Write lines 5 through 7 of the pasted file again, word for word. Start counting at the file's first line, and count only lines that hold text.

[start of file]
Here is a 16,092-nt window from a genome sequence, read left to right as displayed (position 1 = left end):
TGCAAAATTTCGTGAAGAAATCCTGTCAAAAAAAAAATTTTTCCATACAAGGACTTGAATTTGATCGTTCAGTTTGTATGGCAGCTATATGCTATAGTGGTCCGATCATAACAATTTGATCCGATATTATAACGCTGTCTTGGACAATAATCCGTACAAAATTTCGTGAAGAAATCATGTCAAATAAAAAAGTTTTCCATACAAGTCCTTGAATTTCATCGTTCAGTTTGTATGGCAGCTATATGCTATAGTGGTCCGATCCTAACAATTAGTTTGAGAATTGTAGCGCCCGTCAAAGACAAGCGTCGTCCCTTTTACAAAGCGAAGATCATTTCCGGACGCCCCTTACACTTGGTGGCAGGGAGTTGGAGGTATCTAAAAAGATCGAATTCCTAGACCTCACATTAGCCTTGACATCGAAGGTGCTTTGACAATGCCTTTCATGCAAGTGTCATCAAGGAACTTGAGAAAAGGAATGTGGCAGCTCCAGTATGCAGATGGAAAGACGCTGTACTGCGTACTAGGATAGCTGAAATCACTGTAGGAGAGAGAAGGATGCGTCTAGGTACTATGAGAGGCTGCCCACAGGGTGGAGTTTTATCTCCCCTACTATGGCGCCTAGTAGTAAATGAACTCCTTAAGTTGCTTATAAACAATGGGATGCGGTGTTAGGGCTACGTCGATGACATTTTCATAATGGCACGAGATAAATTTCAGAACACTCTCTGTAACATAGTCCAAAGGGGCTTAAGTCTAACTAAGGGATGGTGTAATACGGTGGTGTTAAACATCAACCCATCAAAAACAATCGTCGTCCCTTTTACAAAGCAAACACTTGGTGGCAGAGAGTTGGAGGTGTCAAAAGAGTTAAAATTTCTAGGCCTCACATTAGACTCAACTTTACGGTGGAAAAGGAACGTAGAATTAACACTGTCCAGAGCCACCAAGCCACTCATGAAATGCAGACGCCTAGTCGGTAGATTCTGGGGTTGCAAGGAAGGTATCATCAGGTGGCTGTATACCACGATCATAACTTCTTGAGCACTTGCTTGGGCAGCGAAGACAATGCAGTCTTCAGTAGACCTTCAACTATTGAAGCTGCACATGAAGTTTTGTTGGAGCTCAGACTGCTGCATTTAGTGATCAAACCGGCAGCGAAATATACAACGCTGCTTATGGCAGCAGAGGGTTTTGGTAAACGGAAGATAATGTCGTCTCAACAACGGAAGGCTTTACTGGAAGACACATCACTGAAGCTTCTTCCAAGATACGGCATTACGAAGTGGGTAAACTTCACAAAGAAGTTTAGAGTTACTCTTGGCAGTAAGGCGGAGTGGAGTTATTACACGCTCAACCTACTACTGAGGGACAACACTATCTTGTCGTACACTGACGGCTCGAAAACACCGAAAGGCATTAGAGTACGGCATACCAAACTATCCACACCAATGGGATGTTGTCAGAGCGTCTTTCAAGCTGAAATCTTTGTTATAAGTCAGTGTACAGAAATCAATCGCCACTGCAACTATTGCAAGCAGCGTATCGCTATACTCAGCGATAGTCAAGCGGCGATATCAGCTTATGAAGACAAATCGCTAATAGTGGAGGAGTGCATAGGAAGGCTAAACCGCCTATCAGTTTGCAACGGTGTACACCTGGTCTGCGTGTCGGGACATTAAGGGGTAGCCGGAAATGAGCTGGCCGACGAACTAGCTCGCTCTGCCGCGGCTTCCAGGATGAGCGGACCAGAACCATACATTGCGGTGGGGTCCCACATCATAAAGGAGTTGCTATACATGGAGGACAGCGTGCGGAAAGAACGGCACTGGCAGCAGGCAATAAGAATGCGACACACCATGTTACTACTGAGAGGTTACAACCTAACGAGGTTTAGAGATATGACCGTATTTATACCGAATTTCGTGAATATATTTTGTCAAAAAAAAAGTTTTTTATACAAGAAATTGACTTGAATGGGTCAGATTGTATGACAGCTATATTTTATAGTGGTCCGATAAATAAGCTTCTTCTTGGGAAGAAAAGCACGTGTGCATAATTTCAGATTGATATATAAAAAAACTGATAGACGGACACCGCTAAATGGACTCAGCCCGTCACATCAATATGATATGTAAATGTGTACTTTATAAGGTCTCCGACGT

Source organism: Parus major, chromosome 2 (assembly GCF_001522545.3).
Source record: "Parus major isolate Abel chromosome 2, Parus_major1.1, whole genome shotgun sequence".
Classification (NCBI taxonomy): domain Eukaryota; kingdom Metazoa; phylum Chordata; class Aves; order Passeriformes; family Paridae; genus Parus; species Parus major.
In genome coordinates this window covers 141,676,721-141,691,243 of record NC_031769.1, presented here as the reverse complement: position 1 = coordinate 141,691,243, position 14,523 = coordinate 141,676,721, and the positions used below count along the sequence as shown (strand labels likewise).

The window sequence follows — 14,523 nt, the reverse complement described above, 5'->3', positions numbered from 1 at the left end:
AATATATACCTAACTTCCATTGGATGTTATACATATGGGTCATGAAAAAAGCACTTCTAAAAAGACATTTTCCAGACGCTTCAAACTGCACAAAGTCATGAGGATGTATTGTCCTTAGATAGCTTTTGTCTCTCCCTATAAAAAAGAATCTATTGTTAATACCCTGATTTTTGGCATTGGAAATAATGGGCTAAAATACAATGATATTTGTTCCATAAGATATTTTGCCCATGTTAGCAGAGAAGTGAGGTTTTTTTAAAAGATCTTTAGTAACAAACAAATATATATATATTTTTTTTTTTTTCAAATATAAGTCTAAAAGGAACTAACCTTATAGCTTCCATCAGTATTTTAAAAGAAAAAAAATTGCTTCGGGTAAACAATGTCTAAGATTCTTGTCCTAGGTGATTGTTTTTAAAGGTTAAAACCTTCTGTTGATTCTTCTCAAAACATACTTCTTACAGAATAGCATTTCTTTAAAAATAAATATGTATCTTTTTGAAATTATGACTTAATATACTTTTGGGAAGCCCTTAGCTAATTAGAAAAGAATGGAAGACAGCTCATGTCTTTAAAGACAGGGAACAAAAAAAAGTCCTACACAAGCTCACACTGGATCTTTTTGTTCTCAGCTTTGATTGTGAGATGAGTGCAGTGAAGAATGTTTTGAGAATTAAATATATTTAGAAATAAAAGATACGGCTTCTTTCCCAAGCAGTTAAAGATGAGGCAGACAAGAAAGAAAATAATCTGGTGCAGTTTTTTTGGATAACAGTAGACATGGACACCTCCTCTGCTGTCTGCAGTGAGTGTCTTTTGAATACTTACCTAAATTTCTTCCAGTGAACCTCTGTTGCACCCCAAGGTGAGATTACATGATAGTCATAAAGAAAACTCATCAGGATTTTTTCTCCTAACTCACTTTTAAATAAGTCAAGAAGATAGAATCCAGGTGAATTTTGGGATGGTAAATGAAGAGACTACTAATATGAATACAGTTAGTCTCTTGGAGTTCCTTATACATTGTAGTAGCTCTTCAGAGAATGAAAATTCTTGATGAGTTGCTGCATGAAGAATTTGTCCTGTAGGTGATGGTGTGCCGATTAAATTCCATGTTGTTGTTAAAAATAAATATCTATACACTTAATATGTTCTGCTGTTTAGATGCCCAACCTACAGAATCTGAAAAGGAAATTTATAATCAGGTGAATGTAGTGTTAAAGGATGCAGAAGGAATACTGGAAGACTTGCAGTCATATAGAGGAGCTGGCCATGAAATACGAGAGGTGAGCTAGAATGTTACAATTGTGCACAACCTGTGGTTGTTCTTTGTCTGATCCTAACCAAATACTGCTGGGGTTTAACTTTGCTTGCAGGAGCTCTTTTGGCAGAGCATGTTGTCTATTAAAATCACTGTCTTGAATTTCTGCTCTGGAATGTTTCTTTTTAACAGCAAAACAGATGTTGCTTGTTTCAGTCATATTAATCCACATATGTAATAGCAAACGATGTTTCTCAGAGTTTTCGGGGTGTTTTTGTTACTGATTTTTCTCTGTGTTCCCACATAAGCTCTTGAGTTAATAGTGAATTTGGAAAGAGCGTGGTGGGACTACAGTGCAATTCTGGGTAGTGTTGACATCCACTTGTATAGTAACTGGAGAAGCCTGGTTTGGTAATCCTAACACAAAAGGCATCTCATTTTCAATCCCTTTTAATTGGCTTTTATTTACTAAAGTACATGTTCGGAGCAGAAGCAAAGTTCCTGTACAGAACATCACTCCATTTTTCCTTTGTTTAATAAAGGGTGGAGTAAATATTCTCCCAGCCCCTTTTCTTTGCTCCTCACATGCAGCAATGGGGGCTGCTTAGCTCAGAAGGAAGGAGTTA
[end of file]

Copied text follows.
Classification (NCBI taxonomy): domain Eukaryota; kingdom Metazoa; phylum Chordata; class Aves; order Passeriformes; family Paridae; genus Parus; species Parus major.
In genome coordinates this window covers 141,676,721-141,691,243 of record NC_031769.1, presented here as the reverse complement: position 1 = coordinate 141,691,243, position 14,523 = coordinate 141,676,721, and the positions used below count along the sequence as shown (strand labels likewise).

The window sequence follows — 14,523 nt, the reverse complement described above, 5'->3', positions numbered from 1 at the left end: